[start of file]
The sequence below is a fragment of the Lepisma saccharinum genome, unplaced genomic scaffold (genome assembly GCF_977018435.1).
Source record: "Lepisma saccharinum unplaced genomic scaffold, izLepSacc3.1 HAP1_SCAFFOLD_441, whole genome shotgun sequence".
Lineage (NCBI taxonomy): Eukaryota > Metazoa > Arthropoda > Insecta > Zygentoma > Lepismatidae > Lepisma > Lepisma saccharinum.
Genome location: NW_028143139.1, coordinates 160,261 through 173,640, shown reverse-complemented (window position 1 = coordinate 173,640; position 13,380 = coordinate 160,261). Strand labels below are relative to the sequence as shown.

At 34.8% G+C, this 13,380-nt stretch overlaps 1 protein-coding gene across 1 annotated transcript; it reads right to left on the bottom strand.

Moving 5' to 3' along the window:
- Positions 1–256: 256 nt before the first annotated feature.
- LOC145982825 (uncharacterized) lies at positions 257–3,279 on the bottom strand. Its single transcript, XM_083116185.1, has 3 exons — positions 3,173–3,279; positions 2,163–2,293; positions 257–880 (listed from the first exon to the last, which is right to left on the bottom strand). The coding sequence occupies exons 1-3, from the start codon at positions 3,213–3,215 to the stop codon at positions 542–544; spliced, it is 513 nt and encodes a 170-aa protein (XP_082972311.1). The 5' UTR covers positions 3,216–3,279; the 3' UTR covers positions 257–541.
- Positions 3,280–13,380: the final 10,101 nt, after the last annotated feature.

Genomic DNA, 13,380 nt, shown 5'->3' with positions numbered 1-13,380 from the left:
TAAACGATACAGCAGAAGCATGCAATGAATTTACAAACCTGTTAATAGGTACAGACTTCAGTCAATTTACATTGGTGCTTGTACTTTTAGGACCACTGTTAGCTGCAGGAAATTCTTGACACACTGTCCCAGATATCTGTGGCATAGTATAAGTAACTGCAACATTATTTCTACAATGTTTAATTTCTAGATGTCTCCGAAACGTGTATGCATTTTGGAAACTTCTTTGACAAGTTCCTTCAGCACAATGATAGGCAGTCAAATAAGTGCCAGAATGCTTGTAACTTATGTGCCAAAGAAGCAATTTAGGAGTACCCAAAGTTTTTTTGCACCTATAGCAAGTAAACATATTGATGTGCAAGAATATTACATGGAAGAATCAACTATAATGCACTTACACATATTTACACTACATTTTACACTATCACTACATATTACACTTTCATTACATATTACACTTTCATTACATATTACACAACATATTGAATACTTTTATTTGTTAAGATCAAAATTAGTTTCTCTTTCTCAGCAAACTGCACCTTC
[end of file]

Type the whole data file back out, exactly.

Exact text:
The sequence below is a fragment of the Lepisma saccharinum genome, unplaced genomic scaffold (genome assembly GCF_977018435.1).
Source record: "Lepisma saccharinum unplaced genomic scaffold, izLepSacc3.1 HAP1_SCAFFOLD_441, whole genome shotgun sequence".
Lineage (NCBI taxonomy): Eukaryota > Metazoa > Arthropoda > Insecta > Zygentoma > Lepismatidae > Lepisma > Lepisma saccharinum.
Genome location: NW_028143139.1, coordinates 160,261 through 173,640, shown reverse-complemented (window position 1 = coordinate 173,640; position 13,380 = coordinate 160,261). Strand labels below are relative to the sequence as shown.

At 34.8% G+C, this 13,380-nt stretch overlaps 1 protein-coding gene across 1 annotated transcript; it reads right to left on the bottom strand.

Moving 5' to 3' along the window:
- Positions 1–256: 256 nt before the first annotated feature.
- LOC145982825 (uncharacterized) lies at positions 257–3,279 on the bottom strand. Its single transcript, XM_083116185.1, has 3 exons — positions 3,173–3,279; positions 2,163–2,293; positions 257–880 (listed from the first exon to the last, which is right to left on the bottom strand). The coding sequence occupies exons 1-3, from the start codon at positions 3,213–3,215 to the stop codon at positions 542–544; spliced, it is 513 nt and encodes a 170-aa protein (XP_082972311.1). The 5' UTR covers positions 3,216–3,279; the 3' UTR covers positions 257–541.
- Positions 3,280–13,380: the final 10,101 nt, after the last annotated feature.

Genomic DNA, 13,380 nt, shown 5'->3' with positions numbered 1-13,380 from the left:
TAAACGATACAGCAGAAGCATGCAATGAATTTACAAACCTGTTAATAGGTACAGACTTCAGTCAATTTACATTGGTGCTTGTACTTTTAGGACCACTGTTAGCTGCAGGAAATTCTTGACACACTGTCCCAGATATCTGTGGCATAGTATAAGTAACTGCAACATTATTTCTACAATGTTTAATTTCTAGATGTCTCCGAAACGTGTATGCATTTTGGAAACTTCTTTGACAAGTTCCTTCAGCACAATGATAGGCAGTCAAATAAGTGCCAGAATGCTTGTAACTTATGTGCCAAAGAAGCAATTTAGGAGTACCCAAAGTTTTTTTGCACCTATAGCAAGTAAACATATTGATGTGCAAGAATATTACATGGAAGAATCAACTATAATGCACTTACACATATTTACACTACATTTTACACTATCACTACATATTACACTTTCATTACATATTACACTTTCATTACATATTACACAACATATTGAATACTTTTATTTGTTAAGATCAAAATTAGTTTCTCTTTCTCAGCAAACTGCACCTTC